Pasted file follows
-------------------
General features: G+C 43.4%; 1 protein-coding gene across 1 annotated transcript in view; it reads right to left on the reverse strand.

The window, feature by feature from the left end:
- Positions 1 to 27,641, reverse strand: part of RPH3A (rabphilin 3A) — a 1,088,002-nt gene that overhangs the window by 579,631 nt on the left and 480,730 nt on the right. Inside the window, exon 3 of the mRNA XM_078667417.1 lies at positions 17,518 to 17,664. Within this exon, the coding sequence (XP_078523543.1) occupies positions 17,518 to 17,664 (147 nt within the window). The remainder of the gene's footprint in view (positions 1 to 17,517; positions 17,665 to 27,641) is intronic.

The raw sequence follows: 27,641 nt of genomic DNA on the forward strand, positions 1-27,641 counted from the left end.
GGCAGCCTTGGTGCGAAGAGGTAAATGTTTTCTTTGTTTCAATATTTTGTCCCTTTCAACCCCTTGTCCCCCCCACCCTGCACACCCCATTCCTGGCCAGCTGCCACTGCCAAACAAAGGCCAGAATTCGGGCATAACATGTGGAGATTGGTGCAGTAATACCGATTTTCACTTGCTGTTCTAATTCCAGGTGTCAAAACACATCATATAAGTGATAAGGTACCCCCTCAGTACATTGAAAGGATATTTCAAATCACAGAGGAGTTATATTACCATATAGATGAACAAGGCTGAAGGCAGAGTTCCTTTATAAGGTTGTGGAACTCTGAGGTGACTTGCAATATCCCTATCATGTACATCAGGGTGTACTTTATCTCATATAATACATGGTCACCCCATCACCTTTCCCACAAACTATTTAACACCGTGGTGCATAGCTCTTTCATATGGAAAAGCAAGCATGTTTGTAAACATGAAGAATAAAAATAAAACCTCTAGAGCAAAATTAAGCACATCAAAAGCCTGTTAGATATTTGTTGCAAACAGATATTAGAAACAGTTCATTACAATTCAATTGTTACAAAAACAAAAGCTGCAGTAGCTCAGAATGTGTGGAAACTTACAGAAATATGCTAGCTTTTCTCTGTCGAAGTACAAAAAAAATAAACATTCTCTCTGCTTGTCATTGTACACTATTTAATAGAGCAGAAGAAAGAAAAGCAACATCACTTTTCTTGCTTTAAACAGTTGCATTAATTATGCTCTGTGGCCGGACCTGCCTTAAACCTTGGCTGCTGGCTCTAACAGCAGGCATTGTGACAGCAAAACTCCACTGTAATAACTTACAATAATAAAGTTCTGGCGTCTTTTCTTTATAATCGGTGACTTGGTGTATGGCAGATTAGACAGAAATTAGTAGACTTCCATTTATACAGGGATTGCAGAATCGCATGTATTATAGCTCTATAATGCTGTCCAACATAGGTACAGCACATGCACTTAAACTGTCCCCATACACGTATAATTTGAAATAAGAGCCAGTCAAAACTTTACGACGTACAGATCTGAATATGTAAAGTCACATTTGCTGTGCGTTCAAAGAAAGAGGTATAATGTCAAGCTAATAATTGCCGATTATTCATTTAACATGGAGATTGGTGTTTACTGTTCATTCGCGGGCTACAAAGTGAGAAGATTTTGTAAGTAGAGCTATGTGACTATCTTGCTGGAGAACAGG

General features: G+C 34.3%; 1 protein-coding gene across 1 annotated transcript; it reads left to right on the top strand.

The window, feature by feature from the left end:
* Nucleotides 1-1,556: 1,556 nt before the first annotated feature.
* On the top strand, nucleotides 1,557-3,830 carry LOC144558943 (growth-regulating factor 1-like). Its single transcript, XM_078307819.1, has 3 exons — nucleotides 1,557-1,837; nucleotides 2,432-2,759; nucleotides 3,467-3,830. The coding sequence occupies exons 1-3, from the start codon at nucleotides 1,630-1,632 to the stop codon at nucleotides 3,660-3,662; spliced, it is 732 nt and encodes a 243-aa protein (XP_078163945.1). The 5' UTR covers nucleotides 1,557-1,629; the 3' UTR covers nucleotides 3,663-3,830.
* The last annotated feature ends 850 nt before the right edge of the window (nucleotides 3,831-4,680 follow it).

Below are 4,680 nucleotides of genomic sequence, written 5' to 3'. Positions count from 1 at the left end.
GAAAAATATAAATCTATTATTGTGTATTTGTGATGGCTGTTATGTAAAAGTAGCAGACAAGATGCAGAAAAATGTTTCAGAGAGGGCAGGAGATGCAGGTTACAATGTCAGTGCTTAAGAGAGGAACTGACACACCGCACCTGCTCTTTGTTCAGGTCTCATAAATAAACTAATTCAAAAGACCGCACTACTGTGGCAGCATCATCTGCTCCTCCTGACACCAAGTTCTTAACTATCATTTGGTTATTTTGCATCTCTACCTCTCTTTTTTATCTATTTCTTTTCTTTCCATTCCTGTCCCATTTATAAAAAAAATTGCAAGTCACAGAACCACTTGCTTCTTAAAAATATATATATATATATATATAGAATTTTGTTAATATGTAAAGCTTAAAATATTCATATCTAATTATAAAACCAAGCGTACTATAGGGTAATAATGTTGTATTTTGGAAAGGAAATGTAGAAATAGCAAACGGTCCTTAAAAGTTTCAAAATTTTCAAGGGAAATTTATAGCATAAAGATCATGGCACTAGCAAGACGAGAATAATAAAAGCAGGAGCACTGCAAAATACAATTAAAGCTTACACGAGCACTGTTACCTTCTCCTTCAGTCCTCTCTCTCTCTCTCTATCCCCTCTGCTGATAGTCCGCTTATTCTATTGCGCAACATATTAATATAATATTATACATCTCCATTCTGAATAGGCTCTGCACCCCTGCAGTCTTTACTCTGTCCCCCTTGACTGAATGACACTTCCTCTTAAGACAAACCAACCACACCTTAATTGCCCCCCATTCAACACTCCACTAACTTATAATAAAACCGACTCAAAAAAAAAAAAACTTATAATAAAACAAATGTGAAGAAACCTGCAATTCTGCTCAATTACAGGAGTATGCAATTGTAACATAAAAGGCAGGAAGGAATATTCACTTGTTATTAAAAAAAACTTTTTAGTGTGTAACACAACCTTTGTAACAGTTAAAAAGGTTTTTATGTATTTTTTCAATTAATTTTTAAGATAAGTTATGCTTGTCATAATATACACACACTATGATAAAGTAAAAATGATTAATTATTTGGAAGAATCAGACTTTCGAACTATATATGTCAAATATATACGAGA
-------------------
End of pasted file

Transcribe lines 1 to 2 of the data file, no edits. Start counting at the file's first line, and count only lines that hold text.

General features: G+C 43.4%; 1 protein-coding gene across 1 annotated transcript in view; it reads right to left on the reverse strand.

The window, feature by feature from the left end: